Migraines, often characterized by excruciating headache and nausea, are much worse for the uninsured, a new Harvard Medical School study shows.
Researchers say migraine sufferers who lack private health insurance get poor care for their condition. They are about twice as likely to get inadequate treatment for their headaches as their privately insured counterparts. People with Medicaid also get substandard care.
Because migraine is common in the United States, affecting about 18 percent of women and 6 percent of men, and because so many Americans lack health insurance, a startling 5.5 million people are at risk of getting substandard care for their often painful and disabling headaches, the researchers say.
The study, titled "The impact of insurance status on migraine care in the United States: a population based study," was published today [Tuesday, April 13] in Neurology, the world's leading clinical neurology journal.
Study senior author Dr. Rachel Nardin, assistant professor of neurology at Harvard and chief of neurology at the Cambridge Health Alliance in Massachusetts, said: "The tragedy is that we know how to treat this disabling condition. But because they are uninsured or inadequately insured, millions of Americans suffer needlessly.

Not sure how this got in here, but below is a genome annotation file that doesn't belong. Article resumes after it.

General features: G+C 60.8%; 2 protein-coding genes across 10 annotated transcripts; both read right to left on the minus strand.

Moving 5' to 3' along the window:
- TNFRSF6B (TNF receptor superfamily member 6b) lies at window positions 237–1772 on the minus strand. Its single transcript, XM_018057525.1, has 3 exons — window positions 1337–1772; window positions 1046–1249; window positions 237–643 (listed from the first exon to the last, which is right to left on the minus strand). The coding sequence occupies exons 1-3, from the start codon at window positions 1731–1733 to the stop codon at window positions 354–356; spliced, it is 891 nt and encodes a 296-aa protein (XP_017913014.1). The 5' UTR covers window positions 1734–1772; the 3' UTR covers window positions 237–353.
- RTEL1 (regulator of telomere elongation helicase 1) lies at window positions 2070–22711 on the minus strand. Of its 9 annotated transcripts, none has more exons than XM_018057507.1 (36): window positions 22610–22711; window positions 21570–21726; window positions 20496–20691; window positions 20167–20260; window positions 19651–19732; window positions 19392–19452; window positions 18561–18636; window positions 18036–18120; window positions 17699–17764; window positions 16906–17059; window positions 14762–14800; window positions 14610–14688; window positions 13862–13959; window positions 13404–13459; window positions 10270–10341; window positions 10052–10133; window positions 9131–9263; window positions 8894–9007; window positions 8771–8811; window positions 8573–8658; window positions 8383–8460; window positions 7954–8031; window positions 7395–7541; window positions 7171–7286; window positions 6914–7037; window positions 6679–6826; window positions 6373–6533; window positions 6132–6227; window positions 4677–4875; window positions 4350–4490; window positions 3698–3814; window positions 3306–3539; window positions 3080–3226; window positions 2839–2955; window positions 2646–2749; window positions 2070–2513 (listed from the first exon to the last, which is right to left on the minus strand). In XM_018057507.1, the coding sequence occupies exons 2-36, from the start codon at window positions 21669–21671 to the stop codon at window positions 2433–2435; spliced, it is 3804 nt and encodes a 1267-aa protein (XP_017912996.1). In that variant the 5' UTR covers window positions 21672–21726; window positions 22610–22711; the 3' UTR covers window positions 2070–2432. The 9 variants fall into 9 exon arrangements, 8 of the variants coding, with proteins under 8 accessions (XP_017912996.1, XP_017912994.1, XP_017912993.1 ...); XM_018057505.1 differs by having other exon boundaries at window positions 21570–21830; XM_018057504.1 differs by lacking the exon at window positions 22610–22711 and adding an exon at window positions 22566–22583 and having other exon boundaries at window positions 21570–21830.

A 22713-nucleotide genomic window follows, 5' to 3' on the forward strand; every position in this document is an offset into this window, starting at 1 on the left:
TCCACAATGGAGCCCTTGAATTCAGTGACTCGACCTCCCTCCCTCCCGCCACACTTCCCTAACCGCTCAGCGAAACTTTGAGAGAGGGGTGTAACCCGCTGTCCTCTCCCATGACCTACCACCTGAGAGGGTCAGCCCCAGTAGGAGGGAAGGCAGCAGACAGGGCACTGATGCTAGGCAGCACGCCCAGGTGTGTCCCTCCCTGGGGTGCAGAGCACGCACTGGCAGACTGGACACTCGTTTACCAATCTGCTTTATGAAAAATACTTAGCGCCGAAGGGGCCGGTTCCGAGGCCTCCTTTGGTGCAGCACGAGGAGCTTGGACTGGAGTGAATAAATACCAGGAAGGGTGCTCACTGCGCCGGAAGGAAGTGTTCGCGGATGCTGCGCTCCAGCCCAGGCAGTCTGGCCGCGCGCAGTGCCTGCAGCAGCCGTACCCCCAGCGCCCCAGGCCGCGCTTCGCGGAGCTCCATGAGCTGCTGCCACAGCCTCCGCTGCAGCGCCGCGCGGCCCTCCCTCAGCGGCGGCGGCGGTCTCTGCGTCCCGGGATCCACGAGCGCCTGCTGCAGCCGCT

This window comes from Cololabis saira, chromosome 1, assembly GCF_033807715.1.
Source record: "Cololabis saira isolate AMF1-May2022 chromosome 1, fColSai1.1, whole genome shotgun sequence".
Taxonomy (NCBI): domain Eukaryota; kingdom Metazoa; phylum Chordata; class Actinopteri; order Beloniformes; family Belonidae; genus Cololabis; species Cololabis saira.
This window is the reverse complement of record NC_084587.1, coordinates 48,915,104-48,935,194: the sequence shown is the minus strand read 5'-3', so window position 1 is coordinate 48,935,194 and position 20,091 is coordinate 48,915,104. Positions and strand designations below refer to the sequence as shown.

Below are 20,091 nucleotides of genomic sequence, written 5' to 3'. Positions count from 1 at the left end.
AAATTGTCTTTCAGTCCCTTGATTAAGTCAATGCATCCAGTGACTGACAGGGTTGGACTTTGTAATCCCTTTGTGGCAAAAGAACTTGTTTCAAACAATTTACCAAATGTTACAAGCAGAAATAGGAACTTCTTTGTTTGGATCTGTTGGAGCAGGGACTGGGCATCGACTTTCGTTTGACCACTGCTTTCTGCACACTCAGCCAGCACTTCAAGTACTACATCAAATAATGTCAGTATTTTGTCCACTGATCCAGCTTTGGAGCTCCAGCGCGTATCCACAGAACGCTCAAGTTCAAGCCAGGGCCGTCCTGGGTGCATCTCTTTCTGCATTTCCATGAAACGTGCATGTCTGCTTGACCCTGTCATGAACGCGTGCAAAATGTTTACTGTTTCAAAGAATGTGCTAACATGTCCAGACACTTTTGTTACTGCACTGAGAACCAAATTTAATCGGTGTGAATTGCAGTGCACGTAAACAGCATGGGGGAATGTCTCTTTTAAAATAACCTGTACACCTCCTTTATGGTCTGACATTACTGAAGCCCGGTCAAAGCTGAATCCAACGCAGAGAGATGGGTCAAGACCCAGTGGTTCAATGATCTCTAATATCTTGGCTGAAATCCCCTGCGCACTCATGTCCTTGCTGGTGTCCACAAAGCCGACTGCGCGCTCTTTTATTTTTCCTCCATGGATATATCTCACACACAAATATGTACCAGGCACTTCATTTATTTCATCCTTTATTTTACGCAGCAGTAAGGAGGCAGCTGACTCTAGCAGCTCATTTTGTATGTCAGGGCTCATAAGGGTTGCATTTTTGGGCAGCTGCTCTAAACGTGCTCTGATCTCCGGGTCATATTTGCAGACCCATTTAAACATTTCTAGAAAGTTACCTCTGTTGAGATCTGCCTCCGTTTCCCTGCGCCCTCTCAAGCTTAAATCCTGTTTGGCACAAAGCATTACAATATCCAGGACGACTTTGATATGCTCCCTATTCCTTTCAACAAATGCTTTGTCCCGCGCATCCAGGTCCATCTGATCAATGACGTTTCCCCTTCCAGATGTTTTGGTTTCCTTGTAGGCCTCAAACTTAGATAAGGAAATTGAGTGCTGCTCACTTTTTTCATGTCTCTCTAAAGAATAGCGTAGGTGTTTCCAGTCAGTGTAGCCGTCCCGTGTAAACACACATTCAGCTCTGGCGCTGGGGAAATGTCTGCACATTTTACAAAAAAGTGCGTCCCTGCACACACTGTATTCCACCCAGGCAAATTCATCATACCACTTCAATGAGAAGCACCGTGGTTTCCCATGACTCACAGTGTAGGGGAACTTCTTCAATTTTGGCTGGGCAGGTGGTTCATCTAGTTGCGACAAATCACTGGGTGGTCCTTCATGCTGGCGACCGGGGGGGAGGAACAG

"Unfortunately," she said, "the new health law doesn't fully address this problem. At least 23 million people will remain uninsured nine years out.
"Optimizing migraine care requires improvement in our health care systems as well as educating physicians to prescribe the best available drug and behavioral treatments."
The researchers analyzed data from two federal surveys, the National Hospital Ambulatory Medical Care Survey and the National Ambulatory Medical Care Survey, which together provide a nationally representative sample of all U.S. visits to doctors' offices, hospital clinics and emergency rooms. They analyzed the 6,814 visits for migraine betw
|Contact: Mark Almberg|
Physicians for a National Health Program